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Color Blind Artist Implants Antenna in His Skull to HEAR Colors

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Did you know that colors can be seen as well as heard? Well, now you do, thanks to 31-year-old Neil Harbisson, a color blind artist who spent years looking for a way of experiencing the colors of the world around him. For the past 10 years, Neil has been wearing an external electronic eye that picks up the frequencies of the colors before him and converts them into sound vibrations that he can hear. Initially he wore the device outside his head. But later, the London-based artist convinced surgeons to implant the chip int his skull to be able to perceive more intricate colors.

The idea for the device came about when Neil heard a cybernetics talk by computer scientist Adam Montandon at Dartington College of Arts in 2003. The pair then collaborated to create the device and Neil ended up memorizing various frequencies so he could recognize colors. So he still couldn’t see the colors, he could now hear and identify them. Neil, who was born with achromatopsia (a rare condition that allows him to see only black or white), said during a talk in 2012: “For me the sky is always grey, flowers are always grey and television is black and white.”

“But since the age of 21 instead of seeing color I can hear color. So I’ve been hearing color all the time for eight years so I find it completely normal to hear it all the time. At the start I had to memorize the names you have for each color and the notes but after some time all this information became a perception and I didn’t have to think about the notes and after some time this became a feeling. I started to have favorite colors and I started to dream in color.”

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Jesus-Inspired Miracle Machine Turns Water into Wine

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Up until a few days ago, Jesus was the only one who could turn water into wine. Now it seems anyone can do it. All they need is one of these $499 miracle bottles, water and some special ingredients. The aptly named Miracle Machine is pretty straightforward – water goes in, wine comes out. And there’s a sachet of flavors for various types of wines, of course, as with all instant foods. Created by the founders of a California company called Customvine, Miracle Machine is currently up on Kickstarter for much needed funding.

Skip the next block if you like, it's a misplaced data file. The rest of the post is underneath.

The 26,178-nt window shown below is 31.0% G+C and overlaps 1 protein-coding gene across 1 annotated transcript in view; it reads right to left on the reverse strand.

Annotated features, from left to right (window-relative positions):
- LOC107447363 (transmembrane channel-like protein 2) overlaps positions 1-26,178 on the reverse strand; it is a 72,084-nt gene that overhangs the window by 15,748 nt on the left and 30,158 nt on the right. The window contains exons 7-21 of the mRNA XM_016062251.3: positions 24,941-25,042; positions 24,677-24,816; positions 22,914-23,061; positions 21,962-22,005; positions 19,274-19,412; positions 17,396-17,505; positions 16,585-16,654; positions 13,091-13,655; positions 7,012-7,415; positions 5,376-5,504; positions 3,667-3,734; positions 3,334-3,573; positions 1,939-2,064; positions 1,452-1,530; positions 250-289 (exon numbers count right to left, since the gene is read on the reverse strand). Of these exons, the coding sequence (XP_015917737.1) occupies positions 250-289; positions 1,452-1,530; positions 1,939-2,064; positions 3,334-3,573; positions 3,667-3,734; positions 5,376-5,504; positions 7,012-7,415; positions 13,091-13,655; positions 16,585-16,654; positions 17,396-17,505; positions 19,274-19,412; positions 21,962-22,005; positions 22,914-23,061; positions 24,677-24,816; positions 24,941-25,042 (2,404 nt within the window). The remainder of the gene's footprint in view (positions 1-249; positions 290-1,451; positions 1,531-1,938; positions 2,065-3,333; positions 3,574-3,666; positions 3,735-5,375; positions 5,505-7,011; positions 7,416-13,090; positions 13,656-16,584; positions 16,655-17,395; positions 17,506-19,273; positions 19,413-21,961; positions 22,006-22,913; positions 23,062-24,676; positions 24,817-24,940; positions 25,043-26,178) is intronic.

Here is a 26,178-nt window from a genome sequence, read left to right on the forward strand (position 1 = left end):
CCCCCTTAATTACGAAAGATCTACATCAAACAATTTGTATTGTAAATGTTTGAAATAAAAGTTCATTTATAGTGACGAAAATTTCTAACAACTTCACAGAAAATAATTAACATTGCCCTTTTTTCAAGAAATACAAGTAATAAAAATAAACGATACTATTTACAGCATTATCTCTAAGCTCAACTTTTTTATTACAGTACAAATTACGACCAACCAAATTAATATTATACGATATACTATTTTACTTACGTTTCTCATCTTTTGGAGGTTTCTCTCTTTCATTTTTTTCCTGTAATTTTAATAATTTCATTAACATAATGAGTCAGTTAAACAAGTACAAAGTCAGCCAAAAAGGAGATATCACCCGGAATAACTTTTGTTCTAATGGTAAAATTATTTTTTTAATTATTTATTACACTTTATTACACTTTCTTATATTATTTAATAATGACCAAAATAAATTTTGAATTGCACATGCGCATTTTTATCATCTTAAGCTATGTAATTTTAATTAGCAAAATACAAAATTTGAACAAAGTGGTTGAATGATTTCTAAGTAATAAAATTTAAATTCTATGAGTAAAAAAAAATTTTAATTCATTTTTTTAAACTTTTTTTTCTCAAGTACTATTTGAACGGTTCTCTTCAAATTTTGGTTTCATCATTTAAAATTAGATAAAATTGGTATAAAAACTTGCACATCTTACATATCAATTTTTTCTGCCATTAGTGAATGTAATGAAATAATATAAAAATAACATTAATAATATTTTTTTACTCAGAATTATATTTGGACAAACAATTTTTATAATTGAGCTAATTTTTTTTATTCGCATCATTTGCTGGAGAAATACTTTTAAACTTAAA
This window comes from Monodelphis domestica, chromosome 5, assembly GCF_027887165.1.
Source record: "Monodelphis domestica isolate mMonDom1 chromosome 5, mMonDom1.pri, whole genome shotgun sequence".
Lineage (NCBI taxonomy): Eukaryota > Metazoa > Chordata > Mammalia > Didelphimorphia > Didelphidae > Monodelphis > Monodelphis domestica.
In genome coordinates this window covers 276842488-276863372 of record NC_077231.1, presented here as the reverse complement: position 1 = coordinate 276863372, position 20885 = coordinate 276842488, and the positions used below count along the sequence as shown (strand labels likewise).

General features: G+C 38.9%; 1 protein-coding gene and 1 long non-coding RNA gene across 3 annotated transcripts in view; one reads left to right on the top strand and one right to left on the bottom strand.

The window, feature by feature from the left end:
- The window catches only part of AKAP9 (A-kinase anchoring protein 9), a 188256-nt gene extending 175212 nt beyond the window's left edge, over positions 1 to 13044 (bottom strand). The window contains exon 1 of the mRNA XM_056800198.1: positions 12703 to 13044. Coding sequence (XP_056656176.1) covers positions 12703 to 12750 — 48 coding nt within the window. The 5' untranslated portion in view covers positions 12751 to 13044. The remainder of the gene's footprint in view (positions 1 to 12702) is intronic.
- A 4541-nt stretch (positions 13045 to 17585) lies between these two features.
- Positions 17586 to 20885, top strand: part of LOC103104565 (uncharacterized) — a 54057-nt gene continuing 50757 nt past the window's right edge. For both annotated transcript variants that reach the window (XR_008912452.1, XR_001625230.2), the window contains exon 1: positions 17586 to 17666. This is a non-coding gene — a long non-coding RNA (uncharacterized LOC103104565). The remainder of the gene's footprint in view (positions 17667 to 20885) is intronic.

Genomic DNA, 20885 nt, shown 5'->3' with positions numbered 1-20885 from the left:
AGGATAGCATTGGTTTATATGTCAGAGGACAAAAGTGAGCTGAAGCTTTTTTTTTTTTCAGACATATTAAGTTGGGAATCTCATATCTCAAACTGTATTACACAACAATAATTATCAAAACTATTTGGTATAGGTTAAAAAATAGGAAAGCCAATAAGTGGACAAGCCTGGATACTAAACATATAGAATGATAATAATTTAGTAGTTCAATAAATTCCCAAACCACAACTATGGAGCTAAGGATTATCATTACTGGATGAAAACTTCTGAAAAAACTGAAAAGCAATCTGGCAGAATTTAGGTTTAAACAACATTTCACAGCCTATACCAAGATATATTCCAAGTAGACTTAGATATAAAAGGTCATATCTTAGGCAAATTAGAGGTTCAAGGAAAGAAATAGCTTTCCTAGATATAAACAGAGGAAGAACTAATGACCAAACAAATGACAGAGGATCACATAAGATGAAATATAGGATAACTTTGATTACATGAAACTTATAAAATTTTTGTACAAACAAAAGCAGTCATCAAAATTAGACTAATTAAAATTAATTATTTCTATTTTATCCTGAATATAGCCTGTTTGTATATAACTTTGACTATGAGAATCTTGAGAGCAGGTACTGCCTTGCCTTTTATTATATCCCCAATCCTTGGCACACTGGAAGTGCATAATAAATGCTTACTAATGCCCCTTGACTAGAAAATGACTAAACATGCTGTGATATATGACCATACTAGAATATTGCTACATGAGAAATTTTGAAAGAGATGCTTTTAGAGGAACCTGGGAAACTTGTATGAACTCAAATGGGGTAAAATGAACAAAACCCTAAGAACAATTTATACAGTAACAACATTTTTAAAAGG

To use Miracle Machine, all you need to do is add the ingredients sachet to the bottle, choose the type and style of wine from a menu, add water and start the machine. Then, all you need to do is wait. Thankfully, the waiting period isn’t a pain – you don’t have to keep opening the bottle to check if the wine’s ready. Instead, you can connect the bottle to your smartphone, and an app will monitor the progress for you. It will alert you when the fermentation is complete (a process that takes about three days), and the wine is ready to consume.

Kevin Boyer, CEO of Customvine, is a sommelier who also founded the Boyanci winery in Napa Valley. Miracle Machine is his brainchild, in collaboration with Philip James, a British entrepreneur and founder of the wine site Lot18. “Just like a Bible miracle, it literally turns water into wine, with just the addition of a few ingredients in a fraction of the time and cost it would normally take,” said Boyer.

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African City Replaces Traffic Lights with Intimidating Robots

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The intersection of Boulevard Triomphal and Huileries Avenue in Kinshasa, Congo, has two new additions – robot traffic policemen. These large robocops have replaced human police officers and traffic lights, and, believe it or not, they’re actually doing a great job.

At first glance, the robocops don’t look like much. They appear to be rudimentary tin boxes with attached tin hands. I’d say they have a scarecrow-like effect. But commuters have responded surprisingly well to the latest technology.

Demouto Motumbo, a resident of Kinshasa, said: “As a motorcyclist I’m very happy with the robot’s work. Because when traffic police control the cars here there’s still a lot of traffic. But since the robot arrived, we see truly that the commuters are respectful.”

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The European Space Agency Has a Sound System So Powerful It Can Kill You

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For those of you who like your music loud, here’s a fun fact: sound can kill! Only if it’s greater than 135 decibels, that is. You’re not likely to get such high-power sound waves on your iPod, but there does exist a sound system that could kill you – the European Space Agency’s monster sound horn.

The horn is the most powerful of its kind in Europe. When turned to maximum volume, there’s absolutely no chance of survival. It is a part of ESA’s Large European Acoustic Facility (LEAF), a test chamber used to perform acoustic noise tests on spacecrafts to make sure no damage occurs during rocket launches.

The sound test chamber is 16.4 m tall, 11 m wide and 9 m deep; one of its walls houses the massive horn. When nitrogen is shot through the horn, it can produce incredibly powerful sound – over 154 decibels. The effect is something like standing close to multiple jets taking off at once – enough to permanently deafen a human.